Powell is also a question mark in this deal – it’s tough to tell what kind of major league ballplayer he’s going to be in the future. However, we look at what he’s done in the minors and we can tell what type of guy he wants to be. Owner of a career .308 BA and .401 OBP in the minors, we can see that Powell is a good contact hitter who draws a lot of walks. Powell also doesn’t strike out much, and that’s carried over all the way up to AAA – a good sign. He doesn’t get a lot of extra-base hits, and isn’t the best base-stealer, but he’s only 22 and he plays pretty good defense to boot. I don’t expect to see Powell in the majors next year (at least, not before September), but if he can sustain his good BA and OBP over a full season at AAA he might be an interesting look for 2017.
Tampa Bay Rays
Logan Morrison, 2015: 511 PA, .225/.302/.383, 47 R, 103 H, 15 2B, 3 3B, 17 HR, 54 RBI, 8/12 SB, 47 BB, 81 K, 92 OPS+
Morrison’s 2015 season was certainly a disappointment, to say the least. After hitting .262 and compiling a 111 OPS+ in his first year with the Mariners in 2014, Morrison regressed in his first season with more than 400 PA since he was 23 years old, with Florida (now Miama) in 2011. However, there may be a light at the end of the proverbial tunnel – in 2015, Morrison’s BB%, K%, and HR% actually al improved. However, he suffered from a horrifically low .238 BABIP (batting average on balls in play) in 2015 after posting a far more favorable .287 mark in 2014. Steamer projects Morrison to progress back towards the mean in 2016 in this regard, thus helping out his BA and OPS numbers. I expect Morrison to be a fairly solid contributor for the Rays in 2016, either in the corner OF or at DH.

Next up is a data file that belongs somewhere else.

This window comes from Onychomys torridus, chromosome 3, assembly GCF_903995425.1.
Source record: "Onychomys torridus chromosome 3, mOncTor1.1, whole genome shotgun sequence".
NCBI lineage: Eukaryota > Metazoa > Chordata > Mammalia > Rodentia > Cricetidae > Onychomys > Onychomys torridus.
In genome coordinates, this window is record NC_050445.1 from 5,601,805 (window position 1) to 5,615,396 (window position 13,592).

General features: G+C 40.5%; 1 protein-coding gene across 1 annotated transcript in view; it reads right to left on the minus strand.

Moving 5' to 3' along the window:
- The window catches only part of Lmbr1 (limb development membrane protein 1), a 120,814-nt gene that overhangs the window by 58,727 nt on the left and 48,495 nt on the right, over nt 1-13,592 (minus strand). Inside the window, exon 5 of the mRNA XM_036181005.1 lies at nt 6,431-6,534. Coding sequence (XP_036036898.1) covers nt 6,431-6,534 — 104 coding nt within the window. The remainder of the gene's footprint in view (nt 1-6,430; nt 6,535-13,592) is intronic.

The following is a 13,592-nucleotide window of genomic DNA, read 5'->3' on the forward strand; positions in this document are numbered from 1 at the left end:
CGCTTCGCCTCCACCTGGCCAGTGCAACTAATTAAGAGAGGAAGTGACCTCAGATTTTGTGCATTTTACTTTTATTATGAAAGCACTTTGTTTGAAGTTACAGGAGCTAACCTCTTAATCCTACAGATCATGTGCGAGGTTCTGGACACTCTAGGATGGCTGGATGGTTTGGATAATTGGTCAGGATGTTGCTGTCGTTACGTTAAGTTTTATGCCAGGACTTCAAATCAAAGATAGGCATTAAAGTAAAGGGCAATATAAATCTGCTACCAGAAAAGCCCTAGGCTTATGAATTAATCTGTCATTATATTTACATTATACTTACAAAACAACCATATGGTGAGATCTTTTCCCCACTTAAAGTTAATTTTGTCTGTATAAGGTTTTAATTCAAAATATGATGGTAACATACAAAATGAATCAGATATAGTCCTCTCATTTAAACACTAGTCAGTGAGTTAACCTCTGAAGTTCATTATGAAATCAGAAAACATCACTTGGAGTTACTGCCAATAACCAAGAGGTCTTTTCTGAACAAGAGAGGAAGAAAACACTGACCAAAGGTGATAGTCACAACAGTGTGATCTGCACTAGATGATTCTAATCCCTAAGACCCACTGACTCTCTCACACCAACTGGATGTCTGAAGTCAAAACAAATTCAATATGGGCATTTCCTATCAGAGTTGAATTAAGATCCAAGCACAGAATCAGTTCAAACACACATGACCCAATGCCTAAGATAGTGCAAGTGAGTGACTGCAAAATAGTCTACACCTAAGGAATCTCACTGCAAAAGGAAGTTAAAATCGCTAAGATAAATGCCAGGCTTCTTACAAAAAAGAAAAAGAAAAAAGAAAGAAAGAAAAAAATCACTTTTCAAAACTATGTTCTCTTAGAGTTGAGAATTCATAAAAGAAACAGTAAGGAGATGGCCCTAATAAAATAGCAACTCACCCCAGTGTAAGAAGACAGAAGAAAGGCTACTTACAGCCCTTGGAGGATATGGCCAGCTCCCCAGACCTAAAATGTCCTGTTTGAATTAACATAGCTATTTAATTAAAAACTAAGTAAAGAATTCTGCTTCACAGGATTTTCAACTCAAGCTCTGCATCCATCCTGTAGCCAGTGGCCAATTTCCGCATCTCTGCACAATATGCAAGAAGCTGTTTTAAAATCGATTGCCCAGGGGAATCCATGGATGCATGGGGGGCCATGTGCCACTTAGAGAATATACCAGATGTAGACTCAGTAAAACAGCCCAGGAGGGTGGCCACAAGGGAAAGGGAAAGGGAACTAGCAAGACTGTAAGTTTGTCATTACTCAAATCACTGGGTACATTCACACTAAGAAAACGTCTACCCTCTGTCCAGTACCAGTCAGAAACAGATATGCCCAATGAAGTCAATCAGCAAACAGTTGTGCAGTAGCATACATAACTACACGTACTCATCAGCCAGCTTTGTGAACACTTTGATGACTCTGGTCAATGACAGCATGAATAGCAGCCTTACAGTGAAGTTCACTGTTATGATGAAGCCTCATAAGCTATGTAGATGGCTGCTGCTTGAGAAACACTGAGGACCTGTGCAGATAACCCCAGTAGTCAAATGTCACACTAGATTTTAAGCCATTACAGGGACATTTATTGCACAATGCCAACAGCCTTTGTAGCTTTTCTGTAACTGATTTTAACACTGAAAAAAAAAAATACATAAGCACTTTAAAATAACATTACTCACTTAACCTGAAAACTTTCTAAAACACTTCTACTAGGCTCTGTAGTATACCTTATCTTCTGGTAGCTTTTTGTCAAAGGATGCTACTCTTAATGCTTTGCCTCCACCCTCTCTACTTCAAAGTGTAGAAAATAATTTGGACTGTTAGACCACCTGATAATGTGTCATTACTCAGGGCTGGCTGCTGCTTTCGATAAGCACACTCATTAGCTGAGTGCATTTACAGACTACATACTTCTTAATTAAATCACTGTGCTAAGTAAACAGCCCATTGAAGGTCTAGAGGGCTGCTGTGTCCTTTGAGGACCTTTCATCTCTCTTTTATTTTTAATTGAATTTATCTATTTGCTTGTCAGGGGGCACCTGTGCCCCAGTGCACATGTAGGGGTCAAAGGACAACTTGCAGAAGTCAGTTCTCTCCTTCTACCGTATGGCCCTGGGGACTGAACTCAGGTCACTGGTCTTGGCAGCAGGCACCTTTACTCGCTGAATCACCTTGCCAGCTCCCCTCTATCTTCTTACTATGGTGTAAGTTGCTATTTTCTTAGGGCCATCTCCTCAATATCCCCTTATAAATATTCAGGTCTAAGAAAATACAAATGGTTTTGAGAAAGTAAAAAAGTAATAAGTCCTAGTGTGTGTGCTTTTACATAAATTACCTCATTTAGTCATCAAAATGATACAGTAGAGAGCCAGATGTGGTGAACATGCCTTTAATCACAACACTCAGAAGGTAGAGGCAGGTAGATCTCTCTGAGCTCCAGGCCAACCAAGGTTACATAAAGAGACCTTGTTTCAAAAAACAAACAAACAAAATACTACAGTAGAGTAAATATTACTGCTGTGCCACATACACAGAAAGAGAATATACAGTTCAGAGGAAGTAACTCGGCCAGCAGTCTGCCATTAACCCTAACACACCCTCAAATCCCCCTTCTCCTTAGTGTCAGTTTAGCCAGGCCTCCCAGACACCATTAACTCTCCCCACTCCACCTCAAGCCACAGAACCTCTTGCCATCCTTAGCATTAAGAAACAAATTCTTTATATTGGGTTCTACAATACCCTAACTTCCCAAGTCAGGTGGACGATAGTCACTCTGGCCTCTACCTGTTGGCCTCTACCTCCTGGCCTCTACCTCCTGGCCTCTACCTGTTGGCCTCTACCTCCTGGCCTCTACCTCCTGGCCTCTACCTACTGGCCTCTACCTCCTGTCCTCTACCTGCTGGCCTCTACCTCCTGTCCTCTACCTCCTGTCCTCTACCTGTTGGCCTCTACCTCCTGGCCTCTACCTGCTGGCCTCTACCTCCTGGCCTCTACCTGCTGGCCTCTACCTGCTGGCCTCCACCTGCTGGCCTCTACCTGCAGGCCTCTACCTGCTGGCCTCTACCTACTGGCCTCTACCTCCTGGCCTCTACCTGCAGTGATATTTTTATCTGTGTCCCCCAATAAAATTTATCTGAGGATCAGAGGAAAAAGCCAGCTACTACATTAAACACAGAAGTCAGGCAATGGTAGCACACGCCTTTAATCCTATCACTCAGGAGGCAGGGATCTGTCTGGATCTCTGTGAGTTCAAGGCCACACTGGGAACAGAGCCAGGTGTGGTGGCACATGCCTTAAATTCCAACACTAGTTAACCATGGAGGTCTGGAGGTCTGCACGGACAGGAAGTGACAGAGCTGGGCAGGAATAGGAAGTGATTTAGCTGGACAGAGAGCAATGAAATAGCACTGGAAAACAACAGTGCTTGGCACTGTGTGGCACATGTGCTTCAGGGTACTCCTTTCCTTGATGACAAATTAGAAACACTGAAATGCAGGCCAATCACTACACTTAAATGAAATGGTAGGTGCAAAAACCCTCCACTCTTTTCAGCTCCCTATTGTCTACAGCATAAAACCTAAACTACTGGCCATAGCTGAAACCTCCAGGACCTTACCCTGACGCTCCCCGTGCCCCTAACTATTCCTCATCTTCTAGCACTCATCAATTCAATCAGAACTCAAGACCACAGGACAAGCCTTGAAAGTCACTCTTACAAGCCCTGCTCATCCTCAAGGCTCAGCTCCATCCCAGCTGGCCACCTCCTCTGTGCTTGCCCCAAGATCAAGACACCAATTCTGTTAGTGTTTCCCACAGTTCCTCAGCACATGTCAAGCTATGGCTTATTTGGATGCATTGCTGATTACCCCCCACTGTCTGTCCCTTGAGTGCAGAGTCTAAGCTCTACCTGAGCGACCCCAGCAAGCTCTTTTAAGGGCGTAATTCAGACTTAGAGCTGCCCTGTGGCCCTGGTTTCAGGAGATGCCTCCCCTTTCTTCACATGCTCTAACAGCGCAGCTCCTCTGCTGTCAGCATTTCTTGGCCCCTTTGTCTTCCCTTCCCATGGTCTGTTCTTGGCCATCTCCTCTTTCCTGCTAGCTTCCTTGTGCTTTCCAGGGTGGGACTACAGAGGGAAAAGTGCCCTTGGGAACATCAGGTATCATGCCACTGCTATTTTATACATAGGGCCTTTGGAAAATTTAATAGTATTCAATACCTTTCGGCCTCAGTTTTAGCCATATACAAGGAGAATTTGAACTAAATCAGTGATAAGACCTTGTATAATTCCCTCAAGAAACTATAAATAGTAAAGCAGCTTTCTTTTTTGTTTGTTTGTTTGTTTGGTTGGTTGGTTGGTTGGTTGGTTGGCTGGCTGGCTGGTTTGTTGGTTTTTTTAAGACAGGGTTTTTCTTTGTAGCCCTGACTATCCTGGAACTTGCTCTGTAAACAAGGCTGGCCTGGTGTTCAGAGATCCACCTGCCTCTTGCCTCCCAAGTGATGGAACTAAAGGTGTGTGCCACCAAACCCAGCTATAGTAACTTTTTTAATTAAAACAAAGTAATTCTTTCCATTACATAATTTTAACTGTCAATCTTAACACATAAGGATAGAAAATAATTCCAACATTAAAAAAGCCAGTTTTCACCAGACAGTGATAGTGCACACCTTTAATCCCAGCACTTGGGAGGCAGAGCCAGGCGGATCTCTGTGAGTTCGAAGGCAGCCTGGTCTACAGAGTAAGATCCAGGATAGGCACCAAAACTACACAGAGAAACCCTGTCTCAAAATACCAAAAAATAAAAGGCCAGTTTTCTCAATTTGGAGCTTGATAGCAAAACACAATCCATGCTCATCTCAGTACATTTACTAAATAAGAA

Brad Miller, 2015: 497 PA, .258/.329/.402, 44 R, 113 H, 22 2B, 4 3B, 11 HR, 46 RBI, 13/17 SB, 47 BB, 101 K, 106 OPS+
Miller is a guy whose value is pretty much undetermined at this time due to a set of interesting circumstances. First, the fact that he really doesn’t have a position – he came up as a shortstop, but his defense at the position was pretty poor. In 2015, he saw action at shortstop, center field, left field, second base, DH, right field, and third base (in descending order of frequency). He also hit over .260, had an OBP of over .315, a SLG over .400, and an OPS+ over 105 in his rookie season as well as 2015. However, 2014 was quite poor, hitting .221/,288/.365 for an 88 OPS+. It can easily be dismissed as a “sophomore slump”, but it still happened and draws back from Miller’s value because he hasn’t shown consistent results in back-to-back season yet. Thankfully, he’s young (will be entering his age-26 season in 2016) and has time to prove his identity in the field and his consistency at the plate. However, Miller most likely fits in with the Rays as a SS after the likely departure of Asdrubal Cabrera via free agency. As I am with Morrison, I’m optimistic about Miller’s future, and I think he can be serviceable enough as a defensive SS and an above-average offensive SS.